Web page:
There has been considerable debate as to whether or not the 1.5B allocated to the digital-to-analog converter box coupon program in enough. Rep. Rick Boucher (D-VA) is among those concerned about the possibility of a shortfall, and is eying the nearly 19.6B pledged at auction for TV’s old 700 MHz spectrum as a source for more cash.
Nobody knows how many analog television sets will still be in use after the 2/17/09 DTV deadline passes, but the estimated total of analog 70M sets currently in use is about twice the number being covered by the coupon program. The biggest concern is for houses which receive their television program exclusively over the air on analog equipment. However, a secondary market is also of concern — the millions of second or third television sets in bedrooms, kitchens and other locations receiving off-air programming.
NAB Executive VP Dennis Wharton said that the broadcast organization "strongly supports" the Boucher program.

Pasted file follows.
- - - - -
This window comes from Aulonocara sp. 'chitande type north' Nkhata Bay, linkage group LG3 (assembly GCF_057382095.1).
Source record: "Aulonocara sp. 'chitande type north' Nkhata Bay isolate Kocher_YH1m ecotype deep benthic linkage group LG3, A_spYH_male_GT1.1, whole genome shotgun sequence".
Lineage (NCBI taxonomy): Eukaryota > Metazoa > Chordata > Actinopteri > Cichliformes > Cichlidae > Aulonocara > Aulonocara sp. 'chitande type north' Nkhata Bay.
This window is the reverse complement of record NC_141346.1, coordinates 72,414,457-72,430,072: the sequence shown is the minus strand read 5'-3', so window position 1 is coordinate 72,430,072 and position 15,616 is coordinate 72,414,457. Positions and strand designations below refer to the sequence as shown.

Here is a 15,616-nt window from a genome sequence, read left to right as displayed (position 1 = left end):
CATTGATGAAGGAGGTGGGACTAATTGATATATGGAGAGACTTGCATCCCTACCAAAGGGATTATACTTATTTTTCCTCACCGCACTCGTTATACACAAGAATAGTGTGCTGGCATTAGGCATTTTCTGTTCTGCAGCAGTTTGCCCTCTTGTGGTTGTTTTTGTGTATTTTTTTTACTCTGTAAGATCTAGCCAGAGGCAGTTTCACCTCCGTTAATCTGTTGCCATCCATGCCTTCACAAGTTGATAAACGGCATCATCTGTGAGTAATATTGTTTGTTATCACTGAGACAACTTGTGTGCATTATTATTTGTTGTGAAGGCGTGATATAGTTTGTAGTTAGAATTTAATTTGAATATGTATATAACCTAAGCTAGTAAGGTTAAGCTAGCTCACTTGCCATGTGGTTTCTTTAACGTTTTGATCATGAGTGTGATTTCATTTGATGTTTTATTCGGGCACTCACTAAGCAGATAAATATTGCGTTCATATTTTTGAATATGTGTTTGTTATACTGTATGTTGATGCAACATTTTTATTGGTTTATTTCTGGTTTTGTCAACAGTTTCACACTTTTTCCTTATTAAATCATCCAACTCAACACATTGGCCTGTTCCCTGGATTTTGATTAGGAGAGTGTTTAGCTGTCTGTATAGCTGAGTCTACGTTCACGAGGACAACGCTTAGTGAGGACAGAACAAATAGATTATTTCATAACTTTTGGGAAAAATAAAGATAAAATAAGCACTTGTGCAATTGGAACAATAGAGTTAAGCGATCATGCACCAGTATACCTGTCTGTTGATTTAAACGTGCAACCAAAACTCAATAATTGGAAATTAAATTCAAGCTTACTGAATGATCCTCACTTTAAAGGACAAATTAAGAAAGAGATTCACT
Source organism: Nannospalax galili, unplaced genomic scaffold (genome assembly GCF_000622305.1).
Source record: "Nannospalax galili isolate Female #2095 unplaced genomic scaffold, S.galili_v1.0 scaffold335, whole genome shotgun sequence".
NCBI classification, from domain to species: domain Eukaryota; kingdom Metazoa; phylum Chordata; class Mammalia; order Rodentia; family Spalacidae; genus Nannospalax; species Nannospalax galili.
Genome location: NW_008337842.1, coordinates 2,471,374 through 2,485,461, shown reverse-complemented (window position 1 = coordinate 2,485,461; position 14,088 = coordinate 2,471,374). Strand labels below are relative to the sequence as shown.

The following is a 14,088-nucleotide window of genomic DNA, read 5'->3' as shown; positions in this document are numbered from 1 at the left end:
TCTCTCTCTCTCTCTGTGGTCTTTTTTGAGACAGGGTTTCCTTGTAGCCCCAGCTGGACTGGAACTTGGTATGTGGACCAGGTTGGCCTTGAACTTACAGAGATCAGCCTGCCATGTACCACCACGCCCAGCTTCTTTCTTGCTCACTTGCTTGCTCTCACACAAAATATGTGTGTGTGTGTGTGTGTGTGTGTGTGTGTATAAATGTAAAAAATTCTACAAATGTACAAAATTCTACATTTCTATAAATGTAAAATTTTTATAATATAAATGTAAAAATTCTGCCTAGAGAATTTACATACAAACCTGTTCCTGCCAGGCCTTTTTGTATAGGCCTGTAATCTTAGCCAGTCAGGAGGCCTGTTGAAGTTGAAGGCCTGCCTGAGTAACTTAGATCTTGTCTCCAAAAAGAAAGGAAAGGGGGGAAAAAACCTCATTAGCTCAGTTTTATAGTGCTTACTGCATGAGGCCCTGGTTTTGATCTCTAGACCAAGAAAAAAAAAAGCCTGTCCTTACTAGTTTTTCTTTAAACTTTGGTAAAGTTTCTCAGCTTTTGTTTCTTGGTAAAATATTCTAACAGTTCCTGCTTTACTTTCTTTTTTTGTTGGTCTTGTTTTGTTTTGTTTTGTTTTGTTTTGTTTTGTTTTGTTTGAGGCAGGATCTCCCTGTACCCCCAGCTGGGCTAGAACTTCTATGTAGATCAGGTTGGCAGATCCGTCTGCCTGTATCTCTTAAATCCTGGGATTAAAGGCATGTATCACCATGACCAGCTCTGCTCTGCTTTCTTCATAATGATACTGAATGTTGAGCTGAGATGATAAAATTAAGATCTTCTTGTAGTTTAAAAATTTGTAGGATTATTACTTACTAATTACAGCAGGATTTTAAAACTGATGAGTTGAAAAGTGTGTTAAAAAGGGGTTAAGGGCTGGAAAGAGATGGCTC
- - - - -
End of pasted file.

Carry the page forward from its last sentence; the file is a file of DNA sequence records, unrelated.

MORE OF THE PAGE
RBR/TVBR observation: The end of analog TV is now exactly 11 months away. Although many are confident that the current coupon allocation is sufficient, and they may well be correct. But wouldn’t it be a lot smarter to have Boucher’s cash cache sitting there in reserve, rather than find ourselves scrambling around at the last minute during either a) the final moments of what is likely to be yet another frenzied campaign season; b) the final moments of a lame duck president and Congress; or c) the chaotic month when the reins of power are handed from one administration to another for the first time in eight years? And what is the downside? If Boucher is wrong, then we can take the cached cash and apply it straight to the national debt or any other use that a majority of Congress can dream up.